To indicate that this kind of circuit that explicitly utilizes the order information is meaningless for the implementations of Shor’s factoring algorithm, Smolin et al. (2013) presented the factoring circuits by using an element with order 2. Because the order r is 2, it is sufficient to construct the superposition as follows:
Figure 9 depicts the entire circuit described in Smolin et al. (2013).
We can find the element with order 2 for a large composite N using the following algorithm.
 Input: :

\(k \in \mathbb {Z}\)
 Output: :

a 2kbit composite N and an element a with order 2 modulo N
 Step1: :

Find two distinct kbit primes p and q. Compute \(N=pq\).
 Step2: :

Find a such that \(a=+1 \bmod p\) and \(a=1 \bmod q\). Concretely, perform the following procedures to compute a.
 Step21::

Calculate \(\bar{q} = q^{1} \bmod p\).
 Step22::

Calculate \(a=1+2\bar{q}q\).
Furthermore, we provide a SageMath (2020) code for the abovementioned algorithm with 2048bit RSA.
We can easily verify that it holds that \(a=+1 \bmod p\) and \(a=1 \bmod q\). Because \(a^2 \equiv 1 \pmod p\) and \(a^2 \equiv 1 \pmod q\), we have \(a^2 \equiv 1 \pmod {N}\), and the order of a is a divisor of 2, implying that the order is 1 or 2. Because \(a \not \equiv 1 \pmod {N}\), we can assert that the order of a is exactly 2. Furthermore, as \(\gcd (a^{2/2}1, N)=p\), we can find a prime factor p of N.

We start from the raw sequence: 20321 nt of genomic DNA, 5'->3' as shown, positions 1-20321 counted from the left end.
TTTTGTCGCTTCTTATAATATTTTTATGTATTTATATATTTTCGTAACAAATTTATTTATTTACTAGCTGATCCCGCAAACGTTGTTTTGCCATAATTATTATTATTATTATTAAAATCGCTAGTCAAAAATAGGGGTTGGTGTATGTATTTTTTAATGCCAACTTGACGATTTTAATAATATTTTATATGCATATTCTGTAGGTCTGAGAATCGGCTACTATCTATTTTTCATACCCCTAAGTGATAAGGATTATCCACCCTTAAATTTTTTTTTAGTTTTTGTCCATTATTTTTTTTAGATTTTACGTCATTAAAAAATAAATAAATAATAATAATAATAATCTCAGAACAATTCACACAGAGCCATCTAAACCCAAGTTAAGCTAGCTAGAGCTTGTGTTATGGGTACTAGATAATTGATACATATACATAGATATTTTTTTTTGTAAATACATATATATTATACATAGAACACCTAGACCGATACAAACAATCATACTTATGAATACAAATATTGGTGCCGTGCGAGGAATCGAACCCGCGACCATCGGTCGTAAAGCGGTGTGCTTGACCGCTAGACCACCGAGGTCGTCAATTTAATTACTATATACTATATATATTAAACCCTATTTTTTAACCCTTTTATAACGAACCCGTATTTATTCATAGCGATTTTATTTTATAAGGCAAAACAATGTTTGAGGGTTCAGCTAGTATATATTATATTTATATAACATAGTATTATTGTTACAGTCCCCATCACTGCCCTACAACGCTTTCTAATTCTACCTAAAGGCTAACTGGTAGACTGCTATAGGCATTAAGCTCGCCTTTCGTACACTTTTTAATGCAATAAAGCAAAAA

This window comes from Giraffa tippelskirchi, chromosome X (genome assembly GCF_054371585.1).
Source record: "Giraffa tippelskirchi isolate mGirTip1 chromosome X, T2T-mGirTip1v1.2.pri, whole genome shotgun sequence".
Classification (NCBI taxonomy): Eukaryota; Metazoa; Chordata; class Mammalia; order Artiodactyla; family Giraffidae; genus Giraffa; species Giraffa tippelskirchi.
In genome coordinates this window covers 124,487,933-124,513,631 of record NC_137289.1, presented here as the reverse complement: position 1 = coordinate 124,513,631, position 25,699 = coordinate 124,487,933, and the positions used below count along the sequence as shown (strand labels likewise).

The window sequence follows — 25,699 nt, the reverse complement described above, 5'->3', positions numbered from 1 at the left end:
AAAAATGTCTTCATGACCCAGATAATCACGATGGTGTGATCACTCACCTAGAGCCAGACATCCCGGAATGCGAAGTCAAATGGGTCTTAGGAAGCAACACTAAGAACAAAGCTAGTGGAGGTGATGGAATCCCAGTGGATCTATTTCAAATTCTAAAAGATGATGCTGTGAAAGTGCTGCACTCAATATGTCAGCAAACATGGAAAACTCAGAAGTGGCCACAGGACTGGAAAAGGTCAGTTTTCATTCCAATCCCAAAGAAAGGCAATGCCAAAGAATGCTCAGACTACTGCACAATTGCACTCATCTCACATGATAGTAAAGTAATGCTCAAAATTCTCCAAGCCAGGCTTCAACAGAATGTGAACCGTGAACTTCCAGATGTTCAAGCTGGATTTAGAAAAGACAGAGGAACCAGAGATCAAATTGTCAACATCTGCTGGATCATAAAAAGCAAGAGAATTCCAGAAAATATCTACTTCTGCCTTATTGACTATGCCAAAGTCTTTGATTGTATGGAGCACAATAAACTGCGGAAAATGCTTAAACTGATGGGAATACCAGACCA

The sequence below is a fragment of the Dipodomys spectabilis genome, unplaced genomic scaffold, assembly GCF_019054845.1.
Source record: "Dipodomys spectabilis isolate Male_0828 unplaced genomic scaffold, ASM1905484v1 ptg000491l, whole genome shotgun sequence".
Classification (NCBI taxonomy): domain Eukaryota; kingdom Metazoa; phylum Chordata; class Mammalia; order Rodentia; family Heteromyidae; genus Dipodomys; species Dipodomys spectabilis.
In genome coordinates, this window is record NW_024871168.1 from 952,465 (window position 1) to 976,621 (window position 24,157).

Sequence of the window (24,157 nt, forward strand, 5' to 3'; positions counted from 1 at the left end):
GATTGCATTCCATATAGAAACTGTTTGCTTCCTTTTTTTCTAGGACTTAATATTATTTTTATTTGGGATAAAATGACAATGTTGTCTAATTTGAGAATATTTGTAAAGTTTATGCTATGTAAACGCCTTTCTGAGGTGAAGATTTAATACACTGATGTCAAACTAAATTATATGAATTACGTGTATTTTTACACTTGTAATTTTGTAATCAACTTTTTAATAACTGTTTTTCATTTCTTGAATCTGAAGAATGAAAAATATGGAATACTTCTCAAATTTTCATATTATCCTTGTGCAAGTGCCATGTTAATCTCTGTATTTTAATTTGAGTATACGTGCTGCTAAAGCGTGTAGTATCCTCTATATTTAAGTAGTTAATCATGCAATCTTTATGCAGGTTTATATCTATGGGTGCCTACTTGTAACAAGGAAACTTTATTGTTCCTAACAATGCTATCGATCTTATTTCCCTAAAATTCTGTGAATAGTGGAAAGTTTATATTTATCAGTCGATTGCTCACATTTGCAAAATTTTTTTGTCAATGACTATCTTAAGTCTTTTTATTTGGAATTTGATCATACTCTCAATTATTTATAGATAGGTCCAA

In Smolin et al. (2013), the authors presented the prime factorization of a 20, 000bit composite, showing that this kind of oversimplification is meaningless for the implementation of Shor’s factoring algorithm.
5 Summary and Concluding Remarks
We reviewed the resource estimation of quantum factoring based on Shor’s algorithm. We then presented a survey of the stateoftheart circuit construction. We also indicated some of them as inappropriate for factoring circuits because the order information was embedded in the circuits (Sect. 4). The others considerably utilized the property of the target composite, and hence, they have no extensibility to the general composite (Sect. 3).
More experiments on factoring based on Shor’s algorithm will be conducted using various devices. As we mentioned in this paper, we have to carefully analyze the circuit construction.